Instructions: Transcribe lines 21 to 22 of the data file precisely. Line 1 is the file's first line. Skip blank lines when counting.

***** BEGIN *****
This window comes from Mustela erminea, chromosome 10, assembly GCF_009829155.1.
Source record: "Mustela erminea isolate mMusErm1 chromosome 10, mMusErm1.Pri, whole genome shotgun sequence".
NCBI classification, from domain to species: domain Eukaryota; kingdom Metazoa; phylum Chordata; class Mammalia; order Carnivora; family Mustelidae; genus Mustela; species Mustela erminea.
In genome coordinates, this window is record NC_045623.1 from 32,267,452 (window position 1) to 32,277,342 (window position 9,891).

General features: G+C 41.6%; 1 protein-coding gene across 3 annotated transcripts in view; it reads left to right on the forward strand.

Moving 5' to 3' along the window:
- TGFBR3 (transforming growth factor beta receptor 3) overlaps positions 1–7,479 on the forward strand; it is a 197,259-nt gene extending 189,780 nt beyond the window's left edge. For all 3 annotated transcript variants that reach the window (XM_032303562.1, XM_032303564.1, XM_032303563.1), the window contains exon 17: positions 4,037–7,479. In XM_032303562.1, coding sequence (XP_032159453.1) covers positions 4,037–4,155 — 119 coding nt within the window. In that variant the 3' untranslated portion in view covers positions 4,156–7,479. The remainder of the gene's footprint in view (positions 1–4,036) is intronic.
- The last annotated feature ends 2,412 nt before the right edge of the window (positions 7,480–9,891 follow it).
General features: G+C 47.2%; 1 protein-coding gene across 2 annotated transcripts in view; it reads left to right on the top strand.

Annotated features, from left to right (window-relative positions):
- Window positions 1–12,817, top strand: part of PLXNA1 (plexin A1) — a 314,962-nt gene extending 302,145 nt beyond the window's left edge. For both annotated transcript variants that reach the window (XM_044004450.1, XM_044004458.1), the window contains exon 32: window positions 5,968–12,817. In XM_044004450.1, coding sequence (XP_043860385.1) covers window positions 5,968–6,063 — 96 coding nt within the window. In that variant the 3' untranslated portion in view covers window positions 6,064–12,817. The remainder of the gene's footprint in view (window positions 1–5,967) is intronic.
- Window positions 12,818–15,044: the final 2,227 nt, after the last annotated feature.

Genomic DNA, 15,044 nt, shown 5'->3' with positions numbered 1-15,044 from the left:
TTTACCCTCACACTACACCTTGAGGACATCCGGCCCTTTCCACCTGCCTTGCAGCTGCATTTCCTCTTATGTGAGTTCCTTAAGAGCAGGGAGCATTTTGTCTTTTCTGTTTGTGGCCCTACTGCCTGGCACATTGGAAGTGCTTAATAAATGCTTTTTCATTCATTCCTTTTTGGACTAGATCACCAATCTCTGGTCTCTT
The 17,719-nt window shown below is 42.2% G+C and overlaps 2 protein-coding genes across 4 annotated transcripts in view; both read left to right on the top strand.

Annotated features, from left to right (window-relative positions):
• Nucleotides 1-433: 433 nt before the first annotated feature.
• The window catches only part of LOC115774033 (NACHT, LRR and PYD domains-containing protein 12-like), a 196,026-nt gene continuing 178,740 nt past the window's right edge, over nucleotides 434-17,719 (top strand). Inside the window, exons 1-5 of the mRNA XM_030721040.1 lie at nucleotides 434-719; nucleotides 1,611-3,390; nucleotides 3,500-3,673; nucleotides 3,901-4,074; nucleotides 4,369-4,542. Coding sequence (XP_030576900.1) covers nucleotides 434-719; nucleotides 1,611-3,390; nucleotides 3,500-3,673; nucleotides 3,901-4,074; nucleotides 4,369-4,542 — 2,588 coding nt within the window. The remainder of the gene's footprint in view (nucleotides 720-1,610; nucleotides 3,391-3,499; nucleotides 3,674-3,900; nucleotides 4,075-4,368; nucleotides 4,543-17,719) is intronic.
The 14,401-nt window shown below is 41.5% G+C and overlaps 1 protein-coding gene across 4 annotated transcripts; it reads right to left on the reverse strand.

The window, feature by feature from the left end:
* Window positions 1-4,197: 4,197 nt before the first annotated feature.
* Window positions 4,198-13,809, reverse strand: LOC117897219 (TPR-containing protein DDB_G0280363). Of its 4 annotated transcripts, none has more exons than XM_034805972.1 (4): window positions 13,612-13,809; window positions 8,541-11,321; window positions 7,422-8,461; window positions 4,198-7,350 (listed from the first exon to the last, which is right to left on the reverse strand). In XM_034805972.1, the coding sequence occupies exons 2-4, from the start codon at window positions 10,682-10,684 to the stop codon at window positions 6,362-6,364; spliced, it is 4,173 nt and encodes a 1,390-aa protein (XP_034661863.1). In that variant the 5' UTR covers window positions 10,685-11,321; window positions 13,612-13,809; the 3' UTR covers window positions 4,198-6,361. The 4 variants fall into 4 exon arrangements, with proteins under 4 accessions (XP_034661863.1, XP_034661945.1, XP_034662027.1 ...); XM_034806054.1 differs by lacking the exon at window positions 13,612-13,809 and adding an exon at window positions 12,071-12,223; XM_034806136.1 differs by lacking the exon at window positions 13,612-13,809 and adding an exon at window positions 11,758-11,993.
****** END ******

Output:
* Window positions 1-4,197: 4,197 nt before the first annotated feature.
* Window positions 4,198-13,809, reverse strand: LOC117897219 (TPR-containing protein DDB_G0280363). Of its 4 annotated transcripts, none has more exons than XM_034805972.1 (4): window positions 13,612-13,809; window positions 8,541-11,321; window positions 7,422-8,461; window positions 4,198-7,350 (listed from the first exon to the last, which is right to left on the reverse strand). In XM_034805972.1, the coding sequence occupies exons 2-4, from the start codon at window positions 10,682-10,684 to the stop codon at window positions 6,362-6,364; spliced, it is 4,173 nt and encodes a 1,390-aa protein (XP_034661863.1). In that variant the 5' UTR covers window positions 10,685-11,321; window positions 13,612-13,809; the 3' UTR covers window positions 4,198-6,361. The 4 variants fall into 4 exon arrangements, with proteins under 4 accessions (XP_034661863.1, XP_034661945.1, XP_034662027.1 ...); XM_034806054.1 differs by lacking the exon at window positions 13,612-13,809 and adding an exon at window positions 12,071-12,223; XM_034806136.1 differs by lacking the exon at window positions 13,612-13,809 and adding an exon at window positions 11,758-11,993.